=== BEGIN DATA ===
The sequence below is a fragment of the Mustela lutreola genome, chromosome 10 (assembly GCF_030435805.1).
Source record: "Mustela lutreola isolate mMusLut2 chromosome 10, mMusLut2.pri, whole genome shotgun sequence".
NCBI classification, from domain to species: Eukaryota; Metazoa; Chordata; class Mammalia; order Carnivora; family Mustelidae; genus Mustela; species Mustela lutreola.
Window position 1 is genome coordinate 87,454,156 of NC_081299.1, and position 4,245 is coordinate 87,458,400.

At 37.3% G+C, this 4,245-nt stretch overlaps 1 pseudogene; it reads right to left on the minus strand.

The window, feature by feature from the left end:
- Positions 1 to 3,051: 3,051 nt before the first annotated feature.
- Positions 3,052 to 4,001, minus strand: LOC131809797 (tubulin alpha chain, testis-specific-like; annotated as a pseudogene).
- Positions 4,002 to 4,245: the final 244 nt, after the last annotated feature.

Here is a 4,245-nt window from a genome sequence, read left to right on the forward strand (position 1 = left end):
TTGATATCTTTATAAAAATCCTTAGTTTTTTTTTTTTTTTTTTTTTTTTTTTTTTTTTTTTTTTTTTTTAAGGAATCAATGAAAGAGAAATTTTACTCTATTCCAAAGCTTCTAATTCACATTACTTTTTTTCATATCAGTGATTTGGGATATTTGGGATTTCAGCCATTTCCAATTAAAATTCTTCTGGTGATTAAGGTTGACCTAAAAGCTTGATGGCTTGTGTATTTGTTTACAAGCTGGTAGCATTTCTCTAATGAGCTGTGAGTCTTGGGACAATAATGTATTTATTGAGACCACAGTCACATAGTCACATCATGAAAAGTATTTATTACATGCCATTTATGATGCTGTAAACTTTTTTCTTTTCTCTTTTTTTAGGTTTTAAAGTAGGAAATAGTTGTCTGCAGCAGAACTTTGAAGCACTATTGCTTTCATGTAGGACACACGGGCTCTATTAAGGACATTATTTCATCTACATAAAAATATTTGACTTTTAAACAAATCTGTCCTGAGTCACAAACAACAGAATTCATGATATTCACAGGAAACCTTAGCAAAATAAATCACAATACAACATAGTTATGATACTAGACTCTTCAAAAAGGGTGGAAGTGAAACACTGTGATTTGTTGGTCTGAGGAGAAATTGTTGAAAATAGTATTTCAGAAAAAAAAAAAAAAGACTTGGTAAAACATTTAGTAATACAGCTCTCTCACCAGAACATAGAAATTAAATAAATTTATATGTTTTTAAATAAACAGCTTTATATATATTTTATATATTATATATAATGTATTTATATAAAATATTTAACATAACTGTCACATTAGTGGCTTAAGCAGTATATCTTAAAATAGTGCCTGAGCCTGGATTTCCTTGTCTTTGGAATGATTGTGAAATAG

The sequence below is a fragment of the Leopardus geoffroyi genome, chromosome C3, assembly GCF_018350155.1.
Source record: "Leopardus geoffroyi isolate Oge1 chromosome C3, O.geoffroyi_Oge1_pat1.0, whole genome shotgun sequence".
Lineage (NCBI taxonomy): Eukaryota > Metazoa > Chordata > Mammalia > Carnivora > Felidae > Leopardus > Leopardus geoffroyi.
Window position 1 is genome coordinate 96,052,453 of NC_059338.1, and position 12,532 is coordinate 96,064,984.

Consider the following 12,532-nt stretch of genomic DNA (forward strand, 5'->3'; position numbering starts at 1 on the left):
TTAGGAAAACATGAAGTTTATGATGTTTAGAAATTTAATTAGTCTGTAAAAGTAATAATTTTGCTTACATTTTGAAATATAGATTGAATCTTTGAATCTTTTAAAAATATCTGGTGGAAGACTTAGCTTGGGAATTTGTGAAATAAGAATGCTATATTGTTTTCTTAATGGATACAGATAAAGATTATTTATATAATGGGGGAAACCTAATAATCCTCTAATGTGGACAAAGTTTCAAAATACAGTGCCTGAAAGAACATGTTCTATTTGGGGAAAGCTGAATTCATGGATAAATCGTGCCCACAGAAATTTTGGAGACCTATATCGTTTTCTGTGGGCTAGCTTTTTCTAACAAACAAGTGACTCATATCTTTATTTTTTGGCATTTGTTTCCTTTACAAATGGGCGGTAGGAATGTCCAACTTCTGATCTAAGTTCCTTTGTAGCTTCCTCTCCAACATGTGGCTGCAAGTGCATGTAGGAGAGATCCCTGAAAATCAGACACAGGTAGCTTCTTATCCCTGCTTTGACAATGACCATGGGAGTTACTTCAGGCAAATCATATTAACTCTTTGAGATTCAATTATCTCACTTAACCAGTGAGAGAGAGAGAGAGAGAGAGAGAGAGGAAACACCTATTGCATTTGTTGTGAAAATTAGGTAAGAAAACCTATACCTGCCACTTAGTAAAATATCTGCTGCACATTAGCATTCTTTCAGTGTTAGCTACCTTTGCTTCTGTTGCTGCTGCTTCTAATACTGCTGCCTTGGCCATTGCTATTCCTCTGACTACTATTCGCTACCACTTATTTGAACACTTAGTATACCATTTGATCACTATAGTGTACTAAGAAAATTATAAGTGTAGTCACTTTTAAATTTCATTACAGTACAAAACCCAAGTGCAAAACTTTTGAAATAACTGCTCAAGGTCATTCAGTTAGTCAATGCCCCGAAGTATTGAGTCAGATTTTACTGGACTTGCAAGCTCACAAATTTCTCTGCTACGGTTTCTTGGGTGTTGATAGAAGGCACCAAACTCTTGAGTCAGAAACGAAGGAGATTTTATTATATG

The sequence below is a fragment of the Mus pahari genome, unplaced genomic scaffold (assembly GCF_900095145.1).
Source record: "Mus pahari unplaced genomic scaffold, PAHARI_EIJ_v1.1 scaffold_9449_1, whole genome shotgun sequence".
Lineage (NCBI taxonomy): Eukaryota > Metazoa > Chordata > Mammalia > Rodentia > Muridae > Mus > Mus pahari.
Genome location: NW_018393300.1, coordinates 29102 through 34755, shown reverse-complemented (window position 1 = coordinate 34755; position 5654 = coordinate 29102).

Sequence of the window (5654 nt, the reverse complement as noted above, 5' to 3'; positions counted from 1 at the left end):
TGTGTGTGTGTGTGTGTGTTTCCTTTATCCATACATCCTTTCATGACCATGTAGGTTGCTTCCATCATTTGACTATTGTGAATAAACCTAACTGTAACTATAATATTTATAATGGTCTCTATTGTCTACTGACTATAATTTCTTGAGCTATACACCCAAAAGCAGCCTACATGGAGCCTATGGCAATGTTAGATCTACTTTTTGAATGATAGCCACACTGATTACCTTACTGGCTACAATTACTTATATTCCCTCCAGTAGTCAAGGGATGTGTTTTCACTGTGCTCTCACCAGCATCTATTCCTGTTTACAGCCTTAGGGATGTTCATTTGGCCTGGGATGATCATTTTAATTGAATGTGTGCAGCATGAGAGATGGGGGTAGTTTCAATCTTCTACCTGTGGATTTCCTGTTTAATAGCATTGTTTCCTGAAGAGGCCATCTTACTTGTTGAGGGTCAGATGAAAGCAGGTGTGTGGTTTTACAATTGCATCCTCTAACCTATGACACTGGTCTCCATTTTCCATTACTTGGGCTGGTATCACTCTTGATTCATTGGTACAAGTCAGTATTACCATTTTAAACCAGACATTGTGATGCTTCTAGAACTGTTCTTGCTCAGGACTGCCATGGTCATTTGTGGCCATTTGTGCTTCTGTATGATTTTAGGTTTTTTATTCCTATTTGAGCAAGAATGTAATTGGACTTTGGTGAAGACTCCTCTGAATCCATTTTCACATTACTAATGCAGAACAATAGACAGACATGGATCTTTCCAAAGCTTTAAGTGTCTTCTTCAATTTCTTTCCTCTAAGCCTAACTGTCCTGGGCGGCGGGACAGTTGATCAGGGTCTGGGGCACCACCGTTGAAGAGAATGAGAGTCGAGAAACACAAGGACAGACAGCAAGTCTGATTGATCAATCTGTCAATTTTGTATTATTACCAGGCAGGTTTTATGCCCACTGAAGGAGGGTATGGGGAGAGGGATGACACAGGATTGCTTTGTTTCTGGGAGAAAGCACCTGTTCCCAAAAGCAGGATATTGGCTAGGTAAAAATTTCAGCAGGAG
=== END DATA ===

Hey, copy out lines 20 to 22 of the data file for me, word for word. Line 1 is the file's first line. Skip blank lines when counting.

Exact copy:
Lineage (NCBI taxonomy): Eukaryota > Metazoa > Chordata > Mammalia > Rodentia > Muridae > Mus > Mus pahari.
Genome location: NW_018393300.1, coordinates 29102 through 34755, shown reverse-complemented (window position 1 = coordinate 34755; position 5654 = coordinate 29102).

Sequence of the window (5654 nt, the reverse complement as noted above, 5' to 3'; positions counted from 1 at the left end):